Going into Chris Holtmann’s first season coaching the Ohio State men’s basketball team, no one knew what to expect from the Buckeyes.
Despite being projected to be one of the worst teams in the Big Ten last season – and not unreasonably so, as Ohio State had gone just 18-15 overall and 6-10 in conference play with a first-round Big Ten Tournament loss to Rutgers in Thad Matta’s final season – Holtmann’s first team went 26-9, including a 13-4 record in Big Ten play, to finish second in the conference and earn a No. 5 seed in the NCAA Tournament.
Even so, expectations outside the program are low for the Buckeyes once again entering their season opener on Wednesday night at Cincinnati (6 p.m., ESPN2).
A preseason poll of Big Ten media members conducted by The Athletic and The Columbus Dispatch projected that Ohio State will finish just eighth in the conference this season, while NCAA.com’s Andy Katz projected that the Buckeyes will finish 12th out of the Big Ten’s 14 teams. Preseason NCAA Tournament projections by CBS Sports’ Jerry Palm and ESPN’s Joe Lunardi did not include Ohio State, while Bovada set the Buckeyes’ odds to win the national championship at 85/1.
Just because the Buckeyes achieved well above expectations in Holtmann’s first season leading the program, however, doesn’t necessarily mean they’ll be able to make the doubters look silly again.
While Holtmann led the Buckeyes on a spectacular turnaround from laughing-stock to conference championship contender in his first season on the job, he’s believed even since he first arrived that his second season in Columbus might be the toughest.
“I think that this is our most challenging year as a coaching staff,” Holtmann said during Ohio State’s preseason media day. “Because of our early schedule … we have to figure out quickly what our strengths are as a team. How we feel like we guys are playing, and what gives our team the best chance of winning, and what group that looks like. There are a lot of questions, and that’s what happens when you have a team that has some turnover like we had, or graduation like we had.”
Although he had only five months to prepare for his first season as Ohio State’s head coach after being hired to replace Matta in June, Holtmann was confident that the Buckeyes could exceed expectations in 2017-18 because of the talent he inherited, led by fourth-year junior forward Keita Bates-Diop and senior forward Jae’Sean Tate. Bates-Diop blossomed into the Big Ten Player of the Year, which led him to take his game to the NBA, while Tate provided tremendous leadership for last year’s team.
With Bates-Diop and Tate now gone (as well as the Buckeyes’ best 3-point shooter from last season, Kam Williams, and backup point guard Andrew Dakich), there are no clear-cut stars and less obvious leaders entering this season, which means there will likely be some drop-off or at least some growing pains for this year’s team.
Couple that with some challenging non-conference games that include Wednesday’s trip to Cincinnati, a trip to Creighton next week, a late November home game against Syracuse and a matchup with UCLA in December’s CBS Sports Classic, and the Buckeyes could get off to a rocky start if players don’t step up to fill the voids of both production and leadership that Bates-Diop and Tate provided.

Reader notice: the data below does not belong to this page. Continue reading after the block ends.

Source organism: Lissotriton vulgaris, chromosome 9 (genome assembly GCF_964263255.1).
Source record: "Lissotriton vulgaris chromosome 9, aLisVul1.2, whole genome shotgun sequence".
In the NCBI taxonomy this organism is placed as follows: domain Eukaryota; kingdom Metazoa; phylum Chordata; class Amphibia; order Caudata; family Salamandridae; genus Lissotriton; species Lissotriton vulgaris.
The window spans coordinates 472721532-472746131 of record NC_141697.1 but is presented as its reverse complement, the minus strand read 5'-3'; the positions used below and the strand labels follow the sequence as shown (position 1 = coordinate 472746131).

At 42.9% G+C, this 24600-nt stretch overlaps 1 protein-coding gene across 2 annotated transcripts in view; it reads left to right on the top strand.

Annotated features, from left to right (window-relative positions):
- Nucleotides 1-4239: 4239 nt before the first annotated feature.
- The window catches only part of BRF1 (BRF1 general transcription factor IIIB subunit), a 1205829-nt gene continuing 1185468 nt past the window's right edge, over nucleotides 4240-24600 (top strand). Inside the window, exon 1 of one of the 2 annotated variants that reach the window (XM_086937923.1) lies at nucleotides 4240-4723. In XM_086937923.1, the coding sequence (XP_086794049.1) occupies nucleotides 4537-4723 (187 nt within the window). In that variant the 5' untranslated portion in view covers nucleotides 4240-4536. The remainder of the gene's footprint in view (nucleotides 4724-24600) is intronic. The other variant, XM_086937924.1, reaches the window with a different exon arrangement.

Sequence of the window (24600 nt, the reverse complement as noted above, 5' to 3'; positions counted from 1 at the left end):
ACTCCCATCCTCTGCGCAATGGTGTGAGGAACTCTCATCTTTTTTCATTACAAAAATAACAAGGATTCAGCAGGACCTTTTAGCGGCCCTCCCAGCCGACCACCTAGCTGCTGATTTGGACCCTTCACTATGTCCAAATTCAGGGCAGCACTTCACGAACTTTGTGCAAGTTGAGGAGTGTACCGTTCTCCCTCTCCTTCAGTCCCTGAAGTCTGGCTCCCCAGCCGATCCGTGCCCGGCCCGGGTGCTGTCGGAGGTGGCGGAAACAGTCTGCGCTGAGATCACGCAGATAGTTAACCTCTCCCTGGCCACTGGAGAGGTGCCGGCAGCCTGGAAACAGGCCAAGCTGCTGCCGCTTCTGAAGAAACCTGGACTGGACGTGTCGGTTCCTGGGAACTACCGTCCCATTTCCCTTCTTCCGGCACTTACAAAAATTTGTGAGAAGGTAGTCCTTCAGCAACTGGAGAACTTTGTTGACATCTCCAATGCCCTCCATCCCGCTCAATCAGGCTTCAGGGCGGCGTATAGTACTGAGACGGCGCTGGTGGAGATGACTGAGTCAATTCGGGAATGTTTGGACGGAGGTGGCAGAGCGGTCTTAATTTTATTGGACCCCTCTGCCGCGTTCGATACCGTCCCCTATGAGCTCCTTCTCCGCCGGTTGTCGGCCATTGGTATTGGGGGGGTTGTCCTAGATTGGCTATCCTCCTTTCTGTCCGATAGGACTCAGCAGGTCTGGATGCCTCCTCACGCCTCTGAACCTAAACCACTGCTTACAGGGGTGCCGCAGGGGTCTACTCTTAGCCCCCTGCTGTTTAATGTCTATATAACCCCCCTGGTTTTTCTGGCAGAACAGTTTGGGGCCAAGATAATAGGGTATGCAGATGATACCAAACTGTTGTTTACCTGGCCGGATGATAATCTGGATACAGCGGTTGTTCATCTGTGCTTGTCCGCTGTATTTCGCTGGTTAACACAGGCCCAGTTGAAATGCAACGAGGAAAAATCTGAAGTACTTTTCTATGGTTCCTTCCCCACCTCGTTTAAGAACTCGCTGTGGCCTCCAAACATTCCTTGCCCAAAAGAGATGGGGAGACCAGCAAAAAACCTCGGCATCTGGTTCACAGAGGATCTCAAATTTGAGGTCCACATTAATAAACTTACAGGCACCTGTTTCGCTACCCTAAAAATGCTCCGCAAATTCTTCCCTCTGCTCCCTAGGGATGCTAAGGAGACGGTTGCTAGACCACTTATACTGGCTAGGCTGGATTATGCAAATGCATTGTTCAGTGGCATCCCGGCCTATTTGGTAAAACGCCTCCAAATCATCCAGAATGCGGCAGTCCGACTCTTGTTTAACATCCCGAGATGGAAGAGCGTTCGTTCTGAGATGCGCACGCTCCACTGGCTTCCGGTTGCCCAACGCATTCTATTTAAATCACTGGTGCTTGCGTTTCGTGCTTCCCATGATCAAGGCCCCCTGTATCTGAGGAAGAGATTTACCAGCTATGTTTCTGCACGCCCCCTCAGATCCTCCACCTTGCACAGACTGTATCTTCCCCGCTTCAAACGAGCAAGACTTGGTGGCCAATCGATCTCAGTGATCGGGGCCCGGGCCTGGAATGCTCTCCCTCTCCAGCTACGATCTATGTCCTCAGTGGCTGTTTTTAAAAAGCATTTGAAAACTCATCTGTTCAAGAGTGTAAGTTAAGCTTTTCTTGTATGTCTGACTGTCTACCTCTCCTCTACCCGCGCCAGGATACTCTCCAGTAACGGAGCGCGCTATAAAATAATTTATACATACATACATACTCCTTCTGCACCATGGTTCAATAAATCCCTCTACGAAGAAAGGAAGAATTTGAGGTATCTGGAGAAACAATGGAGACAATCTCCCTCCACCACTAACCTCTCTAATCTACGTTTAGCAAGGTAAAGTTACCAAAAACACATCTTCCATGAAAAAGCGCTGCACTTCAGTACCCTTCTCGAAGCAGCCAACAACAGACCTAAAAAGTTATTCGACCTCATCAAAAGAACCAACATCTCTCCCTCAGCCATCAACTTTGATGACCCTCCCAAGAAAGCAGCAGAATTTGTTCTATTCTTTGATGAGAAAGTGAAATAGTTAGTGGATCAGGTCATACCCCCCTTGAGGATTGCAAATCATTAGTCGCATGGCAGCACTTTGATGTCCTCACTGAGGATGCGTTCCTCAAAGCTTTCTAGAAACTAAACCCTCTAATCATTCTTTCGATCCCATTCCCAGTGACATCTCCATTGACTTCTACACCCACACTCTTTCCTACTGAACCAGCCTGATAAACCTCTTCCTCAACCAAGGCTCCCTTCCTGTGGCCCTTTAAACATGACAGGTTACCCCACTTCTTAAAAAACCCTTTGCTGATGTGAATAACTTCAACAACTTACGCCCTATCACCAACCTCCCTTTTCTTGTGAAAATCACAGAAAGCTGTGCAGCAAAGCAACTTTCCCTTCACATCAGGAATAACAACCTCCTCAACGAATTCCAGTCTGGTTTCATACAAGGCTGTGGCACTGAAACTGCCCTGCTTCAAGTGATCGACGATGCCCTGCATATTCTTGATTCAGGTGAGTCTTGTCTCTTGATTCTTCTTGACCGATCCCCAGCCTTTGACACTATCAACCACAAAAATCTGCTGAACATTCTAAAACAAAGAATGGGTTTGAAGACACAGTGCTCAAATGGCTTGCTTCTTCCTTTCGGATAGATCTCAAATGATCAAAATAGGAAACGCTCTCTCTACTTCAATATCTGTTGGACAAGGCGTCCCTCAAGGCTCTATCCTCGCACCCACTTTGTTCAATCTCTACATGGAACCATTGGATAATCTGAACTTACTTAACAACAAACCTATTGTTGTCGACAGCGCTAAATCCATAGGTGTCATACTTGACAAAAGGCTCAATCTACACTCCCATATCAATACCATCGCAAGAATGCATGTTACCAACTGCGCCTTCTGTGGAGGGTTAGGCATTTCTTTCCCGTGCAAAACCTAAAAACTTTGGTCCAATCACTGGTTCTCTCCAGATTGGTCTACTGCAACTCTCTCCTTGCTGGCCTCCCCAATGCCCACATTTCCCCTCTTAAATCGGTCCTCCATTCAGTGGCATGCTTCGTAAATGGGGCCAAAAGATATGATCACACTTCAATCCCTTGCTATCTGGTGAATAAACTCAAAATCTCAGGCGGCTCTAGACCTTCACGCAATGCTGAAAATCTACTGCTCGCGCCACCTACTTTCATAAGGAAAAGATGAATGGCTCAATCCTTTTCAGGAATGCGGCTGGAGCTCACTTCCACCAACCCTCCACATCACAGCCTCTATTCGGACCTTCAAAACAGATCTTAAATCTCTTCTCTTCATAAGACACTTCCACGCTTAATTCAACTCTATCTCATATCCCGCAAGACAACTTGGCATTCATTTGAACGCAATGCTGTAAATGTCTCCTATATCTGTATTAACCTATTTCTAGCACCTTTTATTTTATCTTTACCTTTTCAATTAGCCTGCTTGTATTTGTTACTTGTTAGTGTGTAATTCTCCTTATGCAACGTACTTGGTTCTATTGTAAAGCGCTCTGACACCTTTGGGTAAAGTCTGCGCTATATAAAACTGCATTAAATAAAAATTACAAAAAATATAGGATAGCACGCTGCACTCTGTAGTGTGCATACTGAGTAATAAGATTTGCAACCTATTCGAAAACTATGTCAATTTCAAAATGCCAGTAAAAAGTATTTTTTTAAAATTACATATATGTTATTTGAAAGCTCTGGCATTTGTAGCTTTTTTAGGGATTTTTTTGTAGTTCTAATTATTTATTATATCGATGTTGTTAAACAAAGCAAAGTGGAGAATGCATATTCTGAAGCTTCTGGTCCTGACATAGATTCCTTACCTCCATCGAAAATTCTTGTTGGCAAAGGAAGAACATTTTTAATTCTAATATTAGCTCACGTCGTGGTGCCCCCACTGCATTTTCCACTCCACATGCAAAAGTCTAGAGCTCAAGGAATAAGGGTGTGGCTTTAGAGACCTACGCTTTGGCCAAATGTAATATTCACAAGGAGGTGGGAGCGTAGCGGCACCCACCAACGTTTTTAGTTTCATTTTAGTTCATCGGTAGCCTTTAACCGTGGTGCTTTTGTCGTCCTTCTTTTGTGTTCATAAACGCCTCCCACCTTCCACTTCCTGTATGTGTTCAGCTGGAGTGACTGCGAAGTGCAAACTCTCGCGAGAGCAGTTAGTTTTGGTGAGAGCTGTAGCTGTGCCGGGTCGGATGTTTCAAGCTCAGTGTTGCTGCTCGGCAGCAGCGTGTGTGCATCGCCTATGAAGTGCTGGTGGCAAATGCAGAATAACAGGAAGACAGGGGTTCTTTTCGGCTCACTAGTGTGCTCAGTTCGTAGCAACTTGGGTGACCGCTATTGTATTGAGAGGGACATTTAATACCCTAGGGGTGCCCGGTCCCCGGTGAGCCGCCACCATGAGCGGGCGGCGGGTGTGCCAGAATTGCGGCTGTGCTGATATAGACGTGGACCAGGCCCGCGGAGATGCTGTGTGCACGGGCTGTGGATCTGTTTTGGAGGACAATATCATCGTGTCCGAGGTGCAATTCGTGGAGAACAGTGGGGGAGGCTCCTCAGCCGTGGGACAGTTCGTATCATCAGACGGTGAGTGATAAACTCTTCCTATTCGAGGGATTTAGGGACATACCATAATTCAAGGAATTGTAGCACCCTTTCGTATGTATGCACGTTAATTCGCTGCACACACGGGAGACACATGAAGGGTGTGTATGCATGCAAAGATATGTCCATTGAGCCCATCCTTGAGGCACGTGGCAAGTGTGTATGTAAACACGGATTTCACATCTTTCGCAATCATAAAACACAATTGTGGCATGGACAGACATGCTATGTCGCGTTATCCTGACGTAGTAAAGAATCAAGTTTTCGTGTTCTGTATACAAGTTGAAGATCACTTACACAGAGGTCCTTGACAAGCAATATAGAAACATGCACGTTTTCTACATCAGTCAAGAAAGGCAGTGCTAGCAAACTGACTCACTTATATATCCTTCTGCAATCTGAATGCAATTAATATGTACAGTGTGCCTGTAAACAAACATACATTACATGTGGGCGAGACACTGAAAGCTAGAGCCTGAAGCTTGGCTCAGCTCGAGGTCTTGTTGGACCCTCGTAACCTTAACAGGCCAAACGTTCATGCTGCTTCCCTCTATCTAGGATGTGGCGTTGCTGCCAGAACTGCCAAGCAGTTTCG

Regardless of what happens this season, the future of Ohio State basketball with Holtmann leading the way looks bright. With a trio of top-50 recruits in DJ Carton, Alonzo Gaffney and EJ Liddell all committed to become Buckeyes in 2019, next season might really be the season where Ohio State has a chance to do something special.
For now, though, the focus is on trying to win this year. And while that could potentially could be more difficult than it was last year, Holtmann said he believes his team understands the obstacles it is going to face in the upcoming season, and is looking forward to seeing how they handle that adversity.
“They understand who we lost to graduation. They’re smart, they’re bright. Yet at the same time, I think that what they have to understand is it’s going to be much different,” Holtmann said. “This group will experience some challenges, maybe more than what we experienced last year for sure, and we’ll see how we respond to that.”
While the expectations outside the program are low, that won’t change the expectations within the program. The Buckeyes still have plenty of talent. C.J. Jackson and brothers Kaleb and Andre Wesson are returning starters from last year. Wake Forest graduate transfer Keyshawn Woods is expected to bolster the backcourt rotation. Kyle Young and Musa Jallow both flashed high upside as freshmen last year. And newcomers Luther Muhammad, Jaedon LeDee, Duane Washington and Justin Ahrens all have the talent to make immediate impacts as freshmen.
After losing to Gonzaga in the second round of the NCAA Tournament last year, the Buckeyes – particularly those who are going into their final season – are setting their sights on going at least one step further.
“We don’t want to just make the tournament this year, we want to make the Sweet 16,” said senior guard Joey Lane.
“This group will experience some challenges, maybe more than what we experienced last year for sure, and we’ll see how we respond to that.”– Chris Holtmann
In order to make that happen, the Buckeyes realistically might have to do more with less, given the talent they lost as well as the competition they will face. But they have no plans to back down from that challenge.
“Our margin for error, no question, is smaller,” Holtmann said. “And that’s fine. That means we have to find a way to coach better. We have to find a way to play better.”